When last we heard, the Pembina Institute and the Royal Bank were reporting that most suburbanites — 70 per cent — had moved to the hinterland because it was the only place they could afford.
“Households are being driven to car-dependent locations,” they said, “mostly because of price rather than neighbourhood preference.”
Even more interesting, we were told, “80% of GTA residents would give up a large house and yard to live in a ‘location-efficient’ neighbourhood that is transit-friendly, walkable and offers shorter commute times.”
That report, released in 2012, has now been followed by a second that looks at why GTA housing prices are so high. The first myth it dispels is one promulgated by the development industry, namely that land is in short supply. Connected to that is the secondary belief that the cause of the land shortage is the provincial Greenbelt and Places to Grow legislation.
“Our study shows there’s plenty of land left,” says Pembina’s Cherise Burda. “In fact, there’s enough land left in settlement areas to accommodate growth and employment well beyond 2031.”
But as Burda also notes, “It’s not the land developers want, but there’s land.”
That’s an important distinction; the development industry has grown enormously rich on sprawl and above all wants to keep doing exactly that. That’s why it so desperately opposes change. Sadly for the industry, however, the province and even some municipalities are demanding an end to sprawl. They want growth to be more economically and environmentally sustainable.
That means developers can’t continue throwing up subdivisions, as they have done for decades, with their brains on hold. Quite simply, the effects have been ruinous and are only getting worse.
As for the legislation that developers love to hate: “There is no evidence,” Pembina says, “that provincial land use policies, including the Greenbelt Plan and the Growth Plan for the Greater Golden Horseshoe, restrict housing development and contribute to rising home prices. There was no price spike when the legislation was passed. The main reason is federal changes to mortgage rules and low interest rates.”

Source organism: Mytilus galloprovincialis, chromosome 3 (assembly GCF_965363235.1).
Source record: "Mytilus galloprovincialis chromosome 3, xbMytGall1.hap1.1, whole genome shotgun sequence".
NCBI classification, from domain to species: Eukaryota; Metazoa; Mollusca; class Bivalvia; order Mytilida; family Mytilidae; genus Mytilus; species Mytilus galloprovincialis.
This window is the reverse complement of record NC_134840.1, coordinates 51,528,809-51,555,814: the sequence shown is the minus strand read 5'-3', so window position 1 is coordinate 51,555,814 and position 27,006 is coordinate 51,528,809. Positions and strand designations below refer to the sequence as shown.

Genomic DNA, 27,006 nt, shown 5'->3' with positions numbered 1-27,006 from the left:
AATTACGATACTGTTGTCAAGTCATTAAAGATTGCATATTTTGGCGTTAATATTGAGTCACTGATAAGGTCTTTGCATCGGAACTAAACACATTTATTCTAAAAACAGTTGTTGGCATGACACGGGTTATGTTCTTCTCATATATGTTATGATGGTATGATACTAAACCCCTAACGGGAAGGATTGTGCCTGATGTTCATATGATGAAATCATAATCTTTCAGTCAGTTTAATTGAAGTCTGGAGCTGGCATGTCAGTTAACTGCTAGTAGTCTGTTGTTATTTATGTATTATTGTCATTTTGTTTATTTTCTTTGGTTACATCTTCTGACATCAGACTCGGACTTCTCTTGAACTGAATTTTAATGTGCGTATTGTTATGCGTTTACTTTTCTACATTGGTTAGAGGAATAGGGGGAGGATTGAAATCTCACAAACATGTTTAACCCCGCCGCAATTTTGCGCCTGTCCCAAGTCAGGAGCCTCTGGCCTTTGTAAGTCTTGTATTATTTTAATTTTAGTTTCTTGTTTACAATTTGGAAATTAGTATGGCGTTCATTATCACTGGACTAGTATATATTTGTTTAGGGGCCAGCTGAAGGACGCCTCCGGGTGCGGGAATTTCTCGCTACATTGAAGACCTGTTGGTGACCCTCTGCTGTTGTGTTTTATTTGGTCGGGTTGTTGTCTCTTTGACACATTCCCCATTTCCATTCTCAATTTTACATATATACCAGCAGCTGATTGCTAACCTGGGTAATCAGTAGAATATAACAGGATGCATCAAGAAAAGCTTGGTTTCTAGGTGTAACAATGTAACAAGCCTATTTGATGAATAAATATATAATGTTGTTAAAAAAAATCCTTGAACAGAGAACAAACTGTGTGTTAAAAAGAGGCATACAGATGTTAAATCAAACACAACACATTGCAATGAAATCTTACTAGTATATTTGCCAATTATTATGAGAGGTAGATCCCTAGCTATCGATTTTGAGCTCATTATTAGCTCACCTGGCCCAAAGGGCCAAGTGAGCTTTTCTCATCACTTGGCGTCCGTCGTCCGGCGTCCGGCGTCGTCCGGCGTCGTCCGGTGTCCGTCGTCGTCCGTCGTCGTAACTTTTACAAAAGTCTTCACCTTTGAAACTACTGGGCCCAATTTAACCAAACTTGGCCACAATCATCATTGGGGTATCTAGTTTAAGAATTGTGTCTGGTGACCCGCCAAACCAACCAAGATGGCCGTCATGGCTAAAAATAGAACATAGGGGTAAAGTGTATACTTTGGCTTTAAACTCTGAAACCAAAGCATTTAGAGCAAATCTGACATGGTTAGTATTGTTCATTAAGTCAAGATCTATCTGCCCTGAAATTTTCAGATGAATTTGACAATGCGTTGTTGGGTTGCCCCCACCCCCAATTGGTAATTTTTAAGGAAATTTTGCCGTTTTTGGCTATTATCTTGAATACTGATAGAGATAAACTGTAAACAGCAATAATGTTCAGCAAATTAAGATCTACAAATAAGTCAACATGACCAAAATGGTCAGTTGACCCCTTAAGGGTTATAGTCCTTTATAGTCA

Indeed, the greenbelt should be expanded and provincial smart-growth requirements enforced. According to a study released last month by the Neptis Foundation, “most municipalities and the province itself are treating the “minimum” targets as maximum requirements. Many municipalities have set targets below the stated “minimum.”
Given how low those targets were in the first place — 40 per cent intensification and 50 people and jobs per hectare on greenfield development — failure to comply is indefensible.
And as yet another recent report, from the University of Ottawa, pointed out, for suburban homeowners with two or more cars there are no savings to be had.
It’s only a matter of time before municipalities dependent upon development fees generated by sprawl hit the fiscal wall. That’s why Brampton now faces a 6.5-per-cent property tax increase.
“We need to create the conditions for the sort of development people really want,” says Burda. “You don’t need towers to create density. Density isn’t just about building highrise dorms for people in their 20s. We need midrise on the avenues,” — Toronto’s main streets — “and elsewhere. Governments need to change the rules to encourage midrise. We have lots of space in downtowns. But we still think we can run the fourth-largest city in North America on low-density housing and cars.”
As the Pembina/RBC report notes, “More location-efficient living would contribute positively to the environment and the economy.”
Sounds obvious, but it’s a lesson we still haven’t learned. “Until we do,” Burda says, “we’ll remain stuck in traffic.”
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